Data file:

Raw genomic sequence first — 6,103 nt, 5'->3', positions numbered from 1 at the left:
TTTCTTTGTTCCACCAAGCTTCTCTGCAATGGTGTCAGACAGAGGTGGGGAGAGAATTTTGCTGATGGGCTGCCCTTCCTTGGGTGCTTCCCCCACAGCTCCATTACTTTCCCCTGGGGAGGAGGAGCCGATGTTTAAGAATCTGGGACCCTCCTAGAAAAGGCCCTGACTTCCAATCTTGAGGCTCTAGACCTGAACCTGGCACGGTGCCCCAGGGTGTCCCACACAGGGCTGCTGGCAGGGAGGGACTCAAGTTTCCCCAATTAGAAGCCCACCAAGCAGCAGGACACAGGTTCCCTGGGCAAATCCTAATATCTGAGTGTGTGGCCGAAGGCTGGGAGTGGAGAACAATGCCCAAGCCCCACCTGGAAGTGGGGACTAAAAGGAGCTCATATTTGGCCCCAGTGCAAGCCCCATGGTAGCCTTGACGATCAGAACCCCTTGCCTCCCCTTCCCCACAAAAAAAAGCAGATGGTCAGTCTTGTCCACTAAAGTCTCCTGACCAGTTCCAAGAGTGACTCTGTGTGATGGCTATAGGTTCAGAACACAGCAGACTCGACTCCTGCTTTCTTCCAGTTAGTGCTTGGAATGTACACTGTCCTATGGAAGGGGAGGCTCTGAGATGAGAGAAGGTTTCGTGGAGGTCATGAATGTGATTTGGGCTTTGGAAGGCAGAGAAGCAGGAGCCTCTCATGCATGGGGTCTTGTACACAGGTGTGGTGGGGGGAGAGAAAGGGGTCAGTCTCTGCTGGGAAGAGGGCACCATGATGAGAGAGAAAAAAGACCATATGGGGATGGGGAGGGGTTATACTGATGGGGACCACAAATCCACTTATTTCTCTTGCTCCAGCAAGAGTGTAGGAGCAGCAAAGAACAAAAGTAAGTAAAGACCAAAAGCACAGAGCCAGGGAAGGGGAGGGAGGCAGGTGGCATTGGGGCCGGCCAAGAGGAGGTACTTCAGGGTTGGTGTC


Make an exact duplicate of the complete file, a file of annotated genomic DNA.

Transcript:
Raw genomic sequence first — 6,103 nt, 5'->3', positions numbered from 1 at the left:
TTTCTTTGTTCCACCAAGCTTCTCTGCAATGGTGTCAGACAGAGGTGGGGAGAGAATTTTGCTGATGGGCTGCCCTTCCTTGGGTGCTTCCCCCACAGCTCCATTACTTTCCCCTGGGGAGGAGGAGCCGATGTTTAAGAATCTGGGACCCTCCTAGAAAAGGCCCTGACTTCCAATCTTGAGGCTCTAGACCTGAACCTGGCACGGTGCCCCAGGGTGTCCCACACAGGGCTGCTGGCAGGGAGGGACTCAAGTTTCCCCAATTAGAAGCCCACCAAGCAGCAGGACACAGGTTCCCTGGGCAAATCCTAATATCTGAGTGTGTGGCCGAAGGCTGGGAGTGGAGAACAATGCCCAAGCCCCACCTGGAAGTGGGGACTAAAAGGAGCTCATATTTGGCCCCAGTGCAAGCCCCATGGTAGCCTTGACGATCAGAACCCCTTGCCTCCCCTTCCCCACAAAAAAAAGCAGATGGTCAGTCTTGTCCACTAAAGTCTCCTGACCAGTTCCAAGAGTGACTCTGTGTGATGGCTATAGGTTCAGAACACAGCAGACTCGACTCCTGCTTTCTTCCAGTTAGTGCTTGGAATGTACACTGTCCTATGGAAGGGGAGGCTCTGAGATGAGAGAAGGTTTCGTGGAGGTCATGAATGTGATTTGGGCTTTGGAAGGCAGAGAAGCAGGAGCCTCTCATGCATGGGGTCTTGTACACAGGTGTGGTGGGGGGAGAGAAAGGGGTCAGTCTCTGCTGGGAAGAGGGCACCATGATGAGAGAGAAAAAAGACCATATGGGGATGGGGAGGGGTTATACTGATGGGGACCACAAATCCACTTATTTCTCTTGCTCCAGCAAGAGTGTAGGAGCAGCAAAGAACAAAAGTAAGTAAAGACCAAAAGCACAGAGCCAGGGAAGGGGAGGGAGGCAGGTGGCATTGGGGCCGGCCAAGAGGAGGTACTTCAGGGTTGGTGTC